In the UK we have a substance called Pot Noodle, AKA Snot Poodle, which is the very sine qua non of the dark side. You don't even cook it! Just add boiling water, wait 2-3 minutes, stir & eat from the pot it comes in.
Much derided for its questionable nutritional content, nevertheless it sells well, proving that deep in our souls we know that Snot Poodle is to ambrosia what the computer is to the abacus.
Even this wonder can be improved upon however, with the addition of a teaspoon of Pataks curry paste in with the hot water. Take 3 slices of cheap white bread & butter (slices of cheese optional). Dollop noodles & sauce down the centre of the long axis of bread, fold, & hold & eat like a taco: truly a modern miracle.

posted on Aug, 3 2009 @ 06:48 PM
My wife likes Chompagetti (sp?) but then again, she's korean.

Here's a way I developed:

two tbls butter, 2 cups water, noodle package.

boil water, add 1 table spoon of butter. add noodles. add seasoning.
stir until seasoning is well blended. boil until noodles are done.
seperate sauce from noodles. in flat pan, heat 1 tablespoon butter and cook
noodles on medium, until noodles are browned, turning over the noodles frequently.

Also - 1 can of white meat chicken, one cup of cup a noodles (from the cup), and one teaspoon of garlic salt. oh lordy. it's good too.

posted on Aug, 3 2009 @ 07:20 PM
Strange town Ramen soup recipes:

Boil the noodles according to package directions, drain, add season packet, then bottled bbq sauce(best with chicken flavor, but any will do.)

Boil the noodles according to package directions, drain, add seasoning pack, Add shredded chedder, cover approximately 2 min, stir, eat YUUUUMMMMYYYYY. Also good with pepper jack mmmmmm

I've also put cheese and BBQ sauce recipes together just delightfull....mmmmmmmmmm.

posted on Sep, 11 2009 @ 11:34 AM
Yup I started eating ramen in college and when I lived alone on my own. I use to make my own dishes with it though so it would last longer. I would add tuna or canned chicken and some veggies to it and I loved it. I still make the shrimp one with little baby canned shrimp (not that good I know but it comes out great) and garlic, butter and parm. cheese. I basically make shrimp scampi out of it and it costs a total of 5 bucks!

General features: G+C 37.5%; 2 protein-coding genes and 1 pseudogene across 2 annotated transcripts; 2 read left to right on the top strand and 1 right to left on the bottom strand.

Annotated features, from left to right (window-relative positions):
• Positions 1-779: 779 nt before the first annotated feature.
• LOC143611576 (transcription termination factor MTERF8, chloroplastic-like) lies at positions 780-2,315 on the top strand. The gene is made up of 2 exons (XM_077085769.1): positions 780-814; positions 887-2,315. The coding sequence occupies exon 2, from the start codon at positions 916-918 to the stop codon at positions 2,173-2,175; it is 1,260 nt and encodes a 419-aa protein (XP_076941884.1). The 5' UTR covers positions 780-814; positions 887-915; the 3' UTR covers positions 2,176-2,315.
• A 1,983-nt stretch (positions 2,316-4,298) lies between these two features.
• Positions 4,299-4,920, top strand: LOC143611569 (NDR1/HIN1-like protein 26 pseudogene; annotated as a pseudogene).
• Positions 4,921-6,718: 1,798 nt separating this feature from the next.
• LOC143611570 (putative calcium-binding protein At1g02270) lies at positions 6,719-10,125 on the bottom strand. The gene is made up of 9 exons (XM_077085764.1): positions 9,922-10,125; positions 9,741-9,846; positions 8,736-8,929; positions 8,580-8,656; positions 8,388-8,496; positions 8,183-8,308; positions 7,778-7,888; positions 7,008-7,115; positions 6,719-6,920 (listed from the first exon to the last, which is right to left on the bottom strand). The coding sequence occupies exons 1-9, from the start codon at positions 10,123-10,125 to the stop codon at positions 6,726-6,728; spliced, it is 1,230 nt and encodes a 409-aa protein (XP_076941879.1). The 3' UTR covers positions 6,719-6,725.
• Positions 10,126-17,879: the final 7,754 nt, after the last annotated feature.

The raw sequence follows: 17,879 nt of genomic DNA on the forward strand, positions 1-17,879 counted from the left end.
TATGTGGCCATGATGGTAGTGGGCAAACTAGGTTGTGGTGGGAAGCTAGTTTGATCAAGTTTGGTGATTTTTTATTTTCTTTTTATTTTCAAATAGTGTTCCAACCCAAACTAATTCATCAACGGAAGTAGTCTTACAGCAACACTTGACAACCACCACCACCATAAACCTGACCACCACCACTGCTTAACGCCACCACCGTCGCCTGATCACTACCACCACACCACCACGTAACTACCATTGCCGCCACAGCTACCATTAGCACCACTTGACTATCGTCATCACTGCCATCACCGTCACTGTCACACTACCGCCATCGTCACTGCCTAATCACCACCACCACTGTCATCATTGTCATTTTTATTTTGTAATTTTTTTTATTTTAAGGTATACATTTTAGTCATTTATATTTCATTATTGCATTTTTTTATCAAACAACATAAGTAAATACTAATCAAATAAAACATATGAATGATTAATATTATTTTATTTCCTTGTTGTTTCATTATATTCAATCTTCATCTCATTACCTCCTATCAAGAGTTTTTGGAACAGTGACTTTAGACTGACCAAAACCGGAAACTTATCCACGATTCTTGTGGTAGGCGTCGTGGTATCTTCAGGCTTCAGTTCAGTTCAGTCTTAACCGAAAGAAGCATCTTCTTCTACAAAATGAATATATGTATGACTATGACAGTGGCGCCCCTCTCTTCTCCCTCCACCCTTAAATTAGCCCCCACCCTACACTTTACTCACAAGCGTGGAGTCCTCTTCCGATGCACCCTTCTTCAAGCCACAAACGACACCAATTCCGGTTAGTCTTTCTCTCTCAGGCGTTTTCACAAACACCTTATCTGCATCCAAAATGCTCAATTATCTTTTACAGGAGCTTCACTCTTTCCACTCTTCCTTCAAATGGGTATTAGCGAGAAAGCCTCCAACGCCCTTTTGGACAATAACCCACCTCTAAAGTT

posted on Sep, 12 2009 @ 07:16 AM
I have a weird habit with ramen. I eat it raw, and kinda like a snack. But see, what happens, is that I take the noodle bricks, and break off little by little, and these bits are seasoned with the flavoring mix. Tastes pretty good imo and is a good break from the regular routine, and especially was when I was in college.

posted on Oct, 9 2009 @ 12:56 PM
is it anything like pot noodles?

posted on Oct, 14 2009 @ 01:12 PM
Fix Ramen (Chicken) the normal way, leave a bit more water.
Just when it is finished cooking, throw in a pack of Lipton Cup A Soup (Chicken Noodle) along with the flavor pack, stir it, and after about a minute, it is darn yummy (for Ramen)....

posted on Nov, 22 2009 @ 07:42 PM
We love ramen noodles, we use them in alot of different ways, one of my favorites is to cook as directed, drain them add 3TBS butter then the seasoning pack, makes it really rich and creamy.

my wife also uses then in her meatloaf, she puts them in uncooked crunched up.
and for $0.18 a pack you can not get a cheaper tasty meal.